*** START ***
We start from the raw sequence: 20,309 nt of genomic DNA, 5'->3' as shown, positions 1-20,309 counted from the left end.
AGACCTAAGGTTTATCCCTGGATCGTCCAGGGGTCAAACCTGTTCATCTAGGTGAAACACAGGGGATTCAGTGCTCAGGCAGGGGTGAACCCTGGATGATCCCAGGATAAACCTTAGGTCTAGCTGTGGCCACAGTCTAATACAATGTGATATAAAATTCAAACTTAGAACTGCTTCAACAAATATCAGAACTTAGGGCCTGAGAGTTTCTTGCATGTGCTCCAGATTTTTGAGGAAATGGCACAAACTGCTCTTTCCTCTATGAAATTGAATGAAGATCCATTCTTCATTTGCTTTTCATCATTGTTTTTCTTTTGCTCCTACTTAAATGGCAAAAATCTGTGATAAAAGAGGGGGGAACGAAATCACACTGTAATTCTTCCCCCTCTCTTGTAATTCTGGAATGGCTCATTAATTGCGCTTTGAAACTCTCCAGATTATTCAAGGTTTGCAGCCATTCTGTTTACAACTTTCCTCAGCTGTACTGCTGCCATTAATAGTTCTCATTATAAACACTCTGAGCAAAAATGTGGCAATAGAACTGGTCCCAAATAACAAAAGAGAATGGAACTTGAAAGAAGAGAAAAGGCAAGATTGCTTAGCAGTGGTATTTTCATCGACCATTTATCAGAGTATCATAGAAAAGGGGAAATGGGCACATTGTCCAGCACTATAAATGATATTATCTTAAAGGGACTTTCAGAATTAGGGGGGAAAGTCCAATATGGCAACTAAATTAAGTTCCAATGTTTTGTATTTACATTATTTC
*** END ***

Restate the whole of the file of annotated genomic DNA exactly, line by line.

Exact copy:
We start from the raw sequence: 20,309 nt of genomic DNA, 5'->3' as shown, positions 1-20,309 counted from the left end.
AGACCTAAGGTTTATCCCTGGATCGTCCAGGGGTCAAACCTGTTCATCTAGGTGAAACACAGGGGATTCAGTGCTCAGGCAGGGGTGAACCCTGGATGATCCCAGGATAAACCTTAGGTCTAGCTGTGGCCACAGTCTAATACAATGTGATATAAAATTCAAACTTAGAACTGCTTCAACAAATATCAGAACTTAGGGCCTGAGAGTTTCTTGCATGTGCTCCAGATTTTTGAGGAAATGGCACAAACTGCTCTTTCCTCTATGAAATTGAATGAAGATCCATTCTTCATTTGCTTTTCATCATTGTTTTTCTTTTGCTCCTACTTAAATGGCAAAAATCTGTGATAAAAGAGGGGGGAACGAAATCACACTGTAATTCTTCCCCCTCTCTTGTAATTCTGGAATGGCTCATTAATTGCGCTTTGAAACTCTCCAGATTATTCAAGGTTTGCAGCCATTCTGTTTACAACTTTCCTCAGCTGTACTGCTGCCATTAATAGTTCTCATTATAAACACTCTGAGCAAAAATGTGGCAATAGAACTGGTCCCAAATAACAAAAGAGAATGGAACTTGAAAGAAGAGAAAAGGCAAGATTGCTTAGCAGTGGTATTTTCATCGACCATTTATCAGAGTATCATAGAAAAGGGGAAATGGGCACATTGTCCAGCACTATAAATGATATTATCTTAAAGGGACTTTCAGAATTAGGGGGGAAAGTCCAATATGGCAACTAAATTAAGTTCCAATGTTTTGTATTTACATTATTTC